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Back to the Essence at Valentino

Pierpaolo Piccioli's enthusiasm for couture’s extravagance never wilts, and with this collection, he found a way to insinuate it into ready-to-wear.
Valentino spring-summer 2020 | Credit: Courtesy
By
  • Tim Blanks
BoF PROFESSIONAL

PARIS, France — Pierpaolo Piccioli is messianic about haute couture. By anyone's reckoning, he's not doing badly as a fashion messiah. He's racked up some bona fide triumphs with his last few couture outings. Along the way, he's come to an interesting conclusion. "I'm not sure the new generation cares about how many stitches there are in a dress, how many ruffles, how many hours of work. They're more fascinated by the boldness of couture, the freedom to express yourself." The experience of couture, in other words, more than the craft. Piccioli is fine with that. His enthusiasm for couture's extravagance never wilts, and with his Spring 2020 collection, he found a way to insinuate it into ready-to-wear.

His launchpad was grisaille, a rigorous painting technique which considers colour a distraction, relying on monochrome – grey and white – to reveal the essence of a subject. Piccioli thought that was a smart way to emphasise the shapes and volumes that are the essence of couture. (Cristobal Balenciaga pursued the same goal with monochrome black.)

He started with a plain white cotton shirt and took it on at least twenty flights of fancy, from a relatively simple wrap dress to rah-rah shorts wrapped in white ostrich feathers to a gorgeous ruffled apron dress. Such ingenuity would usually be the province of couture. “But it’s not how expensive it is,” Piccioli reasoned. “It’s about the care you put into it. It’s about the talent of the cutter, and making extraordinary something that is ordinary.”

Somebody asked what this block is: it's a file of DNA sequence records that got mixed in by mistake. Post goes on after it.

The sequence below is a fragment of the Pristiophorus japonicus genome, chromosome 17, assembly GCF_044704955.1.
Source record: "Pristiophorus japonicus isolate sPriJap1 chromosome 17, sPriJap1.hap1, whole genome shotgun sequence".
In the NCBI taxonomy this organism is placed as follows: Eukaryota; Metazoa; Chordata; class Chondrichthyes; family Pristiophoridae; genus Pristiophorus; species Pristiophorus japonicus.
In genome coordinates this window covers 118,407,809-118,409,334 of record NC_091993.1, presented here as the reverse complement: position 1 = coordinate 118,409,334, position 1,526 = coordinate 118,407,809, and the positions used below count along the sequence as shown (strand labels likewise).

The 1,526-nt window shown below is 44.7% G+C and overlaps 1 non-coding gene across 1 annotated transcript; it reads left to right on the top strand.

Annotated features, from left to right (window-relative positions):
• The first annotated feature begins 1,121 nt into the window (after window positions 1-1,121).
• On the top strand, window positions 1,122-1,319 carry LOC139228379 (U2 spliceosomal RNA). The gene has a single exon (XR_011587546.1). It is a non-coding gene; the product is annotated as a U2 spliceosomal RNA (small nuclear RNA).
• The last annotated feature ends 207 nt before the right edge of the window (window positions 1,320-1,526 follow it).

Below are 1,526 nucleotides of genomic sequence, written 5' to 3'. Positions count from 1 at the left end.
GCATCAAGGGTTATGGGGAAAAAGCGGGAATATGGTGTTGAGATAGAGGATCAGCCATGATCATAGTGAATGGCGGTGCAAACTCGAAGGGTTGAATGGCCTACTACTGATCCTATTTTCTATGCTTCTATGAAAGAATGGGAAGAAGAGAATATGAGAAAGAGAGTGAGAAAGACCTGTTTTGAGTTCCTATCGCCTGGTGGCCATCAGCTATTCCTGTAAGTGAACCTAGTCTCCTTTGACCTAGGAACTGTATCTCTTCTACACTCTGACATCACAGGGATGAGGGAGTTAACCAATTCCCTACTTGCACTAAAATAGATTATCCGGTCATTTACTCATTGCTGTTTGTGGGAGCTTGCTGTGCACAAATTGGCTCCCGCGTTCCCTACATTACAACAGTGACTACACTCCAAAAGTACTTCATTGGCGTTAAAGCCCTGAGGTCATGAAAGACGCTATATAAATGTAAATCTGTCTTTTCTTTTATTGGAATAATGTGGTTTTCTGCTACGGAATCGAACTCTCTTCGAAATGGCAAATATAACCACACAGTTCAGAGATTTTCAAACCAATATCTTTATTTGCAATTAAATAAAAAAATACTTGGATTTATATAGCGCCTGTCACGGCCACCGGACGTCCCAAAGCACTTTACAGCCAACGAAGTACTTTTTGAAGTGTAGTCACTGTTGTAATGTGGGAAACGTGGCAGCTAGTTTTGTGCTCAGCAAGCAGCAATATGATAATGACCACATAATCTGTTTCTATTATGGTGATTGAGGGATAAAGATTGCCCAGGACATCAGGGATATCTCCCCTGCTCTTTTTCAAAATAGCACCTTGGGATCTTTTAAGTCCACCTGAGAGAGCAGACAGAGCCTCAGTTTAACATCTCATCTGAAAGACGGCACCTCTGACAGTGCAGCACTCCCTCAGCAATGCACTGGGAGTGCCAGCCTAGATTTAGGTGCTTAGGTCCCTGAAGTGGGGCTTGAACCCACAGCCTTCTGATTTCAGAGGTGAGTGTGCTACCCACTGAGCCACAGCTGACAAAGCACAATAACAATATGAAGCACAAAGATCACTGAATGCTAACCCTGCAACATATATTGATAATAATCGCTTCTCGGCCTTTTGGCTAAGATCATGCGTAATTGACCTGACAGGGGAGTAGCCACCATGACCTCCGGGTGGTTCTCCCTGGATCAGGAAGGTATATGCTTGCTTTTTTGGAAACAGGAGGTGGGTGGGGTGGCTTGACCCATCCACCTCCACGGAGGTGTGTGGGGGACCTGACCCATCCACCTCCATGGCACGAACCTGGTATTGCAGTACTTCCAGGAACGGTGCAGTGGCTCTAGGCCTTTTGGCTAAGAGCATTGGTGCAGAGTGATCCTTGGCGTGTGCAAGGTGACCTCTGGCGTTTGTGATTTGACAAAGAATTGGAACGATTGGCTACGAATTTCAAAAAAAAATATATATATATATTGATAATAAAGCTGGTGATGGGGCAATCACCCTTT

And having established that as a manifesto, he really went to town as he steadily built up colour, pattern and print, like he was painting a fresco. Rousseau's jungle juiced by Gauguin's spontaneity and Matisse's colours made a heady mix, but Piccioli kept in mind the simplicity of his original proposition. It's become a signature: the gracefully fluid floorsweeper turned into a canvas for his exquisite colour sense. Still, it was testament to his skill that one of the most striking pieces wasn't even one of those flora and fauna specials. Lineisy Montrero wore a trench coat artfully reconfigured as a dress in organza with all the technique but not a whit of heaviness.

The straightforwardness of that piece underscored Piccioli’s success in achieving his stated goal of making the ordinary extraordinary – or simply elevating the familiar. Like a suit with Bermuda shorts, or a cropped leather jacket with billowing bishop’s sleeves. True, the show could have done with a bit of an edit but Piccioli maintained an effective rhythm, allowing a breathing space, a little black dress, say, before cranking up the colour again. He crescendo-ed with fluoro pink and searing orange gowns, before dropping back into white for his finale, and one last froth of organdie, wreathing a body of point d'esprit. Back to the essence.

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Inside the $7 Billion Dior Phenomenon